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US Secretary of State Hillary Clinton said yesterday that Bahrain’s rulers must immediately start talks with the opposition on a political resolution. German Deputy Foreign Minister Werner Hoyer said the conflict is domestic and should not be solved by foreign troops.
Opposition groups slammed the involvement of foreign soldiers. Ebrahim Sharif, head of the opposition National Democratic Action Society, called the GCC deployment “an occupation.” Hassan al-Mubarak, a 43-year-old protester, said the intervention won’t persuade the opposition to give way. “If we don’t win this, we lose everything,” he said.
The GCC forces will protect “vital installations” in Bahrain, said Jamal Fakhro, the first deputy chairman of the Bahrain Shura Council, in a telephone interview yesterday. He said that the declaration of a state of emergency followed the failure of peaceful efforts to find a solution, and that Bahrain “is looking into an abyss.”
To help Bahrain finance social spending that would meet some opposition demands, Gulf states said on March 10 that they plan to provide the country with $10bn over a decade. Oman, which has also experienced popular protests, was allocated a similar sum.
“The GCC stands behind the Sunni-controlled monarchies in the region,” said Gala Riani, a Middle East analyst at London- based forecaster IHS Global Insight. “It is not a political structure they are willing to negotiate on.”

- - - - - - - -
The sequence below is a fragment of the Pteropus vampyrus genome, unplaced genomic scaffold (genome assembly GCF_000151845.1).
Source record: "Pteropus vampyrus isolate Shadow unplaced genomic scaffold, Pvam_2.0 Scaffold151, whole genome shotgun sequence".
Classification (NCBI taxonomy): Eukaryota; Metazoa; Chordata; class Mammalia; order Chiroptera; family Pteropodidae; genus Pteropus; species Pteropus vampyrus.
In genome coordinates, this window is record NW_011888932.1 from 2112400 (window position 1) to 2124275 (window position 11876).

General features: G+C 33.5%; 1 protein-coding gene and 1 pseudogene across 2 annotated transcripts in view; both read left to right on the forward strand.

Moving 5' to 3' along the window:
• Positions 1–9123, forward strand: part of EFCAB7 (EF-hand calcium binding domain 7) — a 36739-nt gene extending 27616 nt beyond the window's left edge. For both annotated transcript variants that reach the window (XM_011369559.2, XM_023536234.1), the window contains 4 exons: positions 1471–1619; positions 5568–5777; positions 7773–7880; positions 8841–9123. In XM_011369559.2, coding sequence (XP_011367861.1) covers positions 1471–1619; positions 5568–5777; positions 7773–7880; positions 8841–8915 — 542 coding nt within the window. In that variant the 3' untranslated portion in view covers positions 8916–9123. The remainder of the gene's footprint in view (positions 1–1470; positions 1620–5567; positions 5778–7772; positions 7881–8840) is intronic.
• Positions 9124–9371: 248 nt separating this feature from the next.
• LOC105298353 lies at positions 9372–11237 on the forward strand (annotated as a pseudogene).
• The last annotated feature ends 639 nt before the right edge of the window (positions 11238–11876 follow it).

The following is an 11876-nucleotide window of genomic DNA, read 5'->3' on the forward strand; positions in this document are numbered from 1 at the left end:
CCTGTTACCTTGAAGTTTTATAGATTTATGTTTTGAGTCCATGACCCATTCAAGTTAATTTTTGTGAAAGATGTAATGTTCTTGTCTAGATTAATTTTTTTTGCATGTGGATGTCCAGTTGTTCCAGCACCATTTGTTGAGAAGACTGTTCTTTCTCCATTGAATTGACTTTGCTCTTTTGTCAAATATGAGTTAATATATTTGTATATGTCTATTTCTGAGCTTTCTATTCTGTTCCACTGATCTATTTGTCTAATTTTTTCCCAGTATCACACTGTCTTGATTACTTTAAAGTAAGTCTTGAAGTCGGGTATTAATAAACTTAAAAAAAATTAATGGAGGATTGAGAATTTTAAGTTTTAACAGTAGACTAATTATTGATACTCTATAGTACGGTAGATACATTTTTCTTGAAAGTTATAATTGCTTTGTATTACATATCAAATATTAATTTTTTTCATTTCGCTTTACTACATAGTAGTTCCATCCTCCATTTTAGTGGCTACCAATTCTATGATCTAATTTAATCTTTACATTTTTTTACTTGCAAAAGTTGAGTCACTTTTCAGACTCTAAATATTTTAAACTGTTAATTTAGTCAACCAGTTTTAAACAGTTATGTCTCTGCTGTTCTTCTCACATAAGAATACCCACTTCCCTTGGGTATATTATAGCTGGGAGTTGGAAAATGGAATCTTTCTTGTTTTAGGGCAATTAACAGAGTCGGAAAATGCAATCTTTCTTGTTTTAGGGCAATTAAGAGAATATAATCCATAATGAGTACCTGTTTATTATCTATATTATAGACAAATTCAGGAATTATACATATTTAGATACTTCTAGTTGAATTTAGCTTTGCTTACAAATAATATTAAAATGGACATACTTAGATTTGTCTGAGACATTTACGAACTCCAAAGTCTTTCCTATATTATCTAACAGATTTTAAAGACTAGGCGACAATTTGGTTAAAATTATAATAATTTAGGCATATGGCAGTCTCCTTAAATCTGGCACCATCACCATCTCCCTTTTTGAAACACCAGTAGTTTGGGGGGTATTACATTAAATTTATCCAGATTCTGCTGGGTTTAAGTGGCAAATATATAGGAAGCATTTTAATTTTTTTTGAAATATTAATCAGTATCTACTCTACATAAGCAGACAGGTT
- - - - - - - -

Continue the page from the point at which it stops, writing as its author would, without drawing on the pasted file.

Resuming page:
How dare the dictators of GCC Countries, Saudi and UAE, sent troops to suppress the protesters in Bahrain? They are fighting with the protesters brutally, and stopped the doctors in Salmiya hospital , from treating the injured.. What answer Obama Government can give to the world?
But nobody can suppress the people in Bahrain. They are strong enough to face any situation, until they achive the success. Before I thought of against Iran. But now I know clearly Iran is far far better than US. There is no descrimination between sunni and shittie. Both are muslims. These are the western play. So the 'Dictator King' are also happy for this play so that they can become the RULERS of GCC country till the world exist, only criteria is just to born in the royal SAKE family.
Your use of the word "dare" is funny; it implies that you actually have the power or authority to punish those whom you accuse of committing such attrocious actions.
Don't use the word dare. Use a different word, one that signifies your..nothingness. One that highlights your skills as an internet warrior and nothing more.
The "dictators" of the Gulf treat their citizens better than most democratically elected presidents and prime ministers of the world. Compare the riches that India has versus that of the Gulf. You will never see a GCC citizen herding goats and cows in Bangladesh; but you'll see plenty of Bangladeshis doing just that in the deserts of the GCC!
So as i said, don't use the word 'dare'. You can't do anything. A dictator that provides for his citizens is better than a democratically elected thieving prime minister.